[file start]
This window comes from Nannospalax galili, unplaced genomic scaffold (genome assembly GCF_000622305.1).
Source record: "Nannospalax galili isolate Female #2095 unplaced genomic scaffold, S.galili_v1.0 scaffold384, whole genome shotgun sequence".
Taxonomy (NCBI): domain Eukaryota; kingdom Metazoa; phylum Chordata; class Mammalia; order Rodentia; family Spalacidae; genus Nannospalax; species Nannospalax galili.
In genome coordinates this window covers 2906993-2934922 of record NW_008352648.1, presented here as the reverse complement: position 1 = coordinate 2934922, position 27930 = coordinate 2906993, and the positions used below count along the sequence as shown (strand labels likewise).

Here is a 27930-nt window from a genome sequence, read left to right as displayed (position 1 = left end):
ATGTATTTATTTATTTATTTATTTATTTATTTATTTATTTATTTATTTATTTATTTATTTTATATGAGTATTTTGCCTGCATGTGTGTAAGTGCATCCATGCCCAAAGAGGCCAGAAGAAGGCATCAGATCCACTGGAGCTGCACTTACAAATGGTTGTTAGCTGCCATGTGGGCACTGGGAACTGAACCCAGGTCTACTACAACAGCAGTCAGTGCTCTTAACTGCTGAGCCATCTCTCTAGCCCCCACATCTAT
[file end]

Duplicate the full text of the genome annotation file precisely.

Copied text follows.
This window comes from Nannospalax galili, unplaced genomic scaffold (genome assembly GCF_000622305.1).
Source record: "Nannospalax galili isolate Female #2095 unplaced genomic scaffold, S.galili_v1.0 scaffold384, whole genome shotgun sequence".
Taxonomy (NCBI): domain Eukaryota; kingdom Metazoa; phylum Chordata; class Mammalia; order Rodentia; family Spalacidae; genus Nannospalax; species Nannospalax galili.
In genome coordinates this window covers 2906993-2934922 of record NW_008352648.1, presented here as the reverse complement: position 1 = coordinate 2934922, position 27930 = coordinate 2906993, and the positions used below count along the sequence as shown (strand labels likewise).

Here is a 27930-nt window from a genome sequence, read left to right as displayed (position 1 = left end):
ATGTATTTATTTATTTATTTATTTATTTATTTATTTATTTATTTATTTATTTATTTATTTTATATGAGTATTTTGCCTGCATGTGTGTAAGTGCATCCATGCCCAAAGAGGCCAGAAGAAGGCATCAGATCCACTGGAGCTGCACTTACAAATGGTTGTTAGCTGCCATGTGGGCACTGGGAACTGAACCCAGGTCTACTACAACAGCAGTCAGTGCTCTTAACTGCTGAGCCATCTCTCTAGCCCCCACATCTAT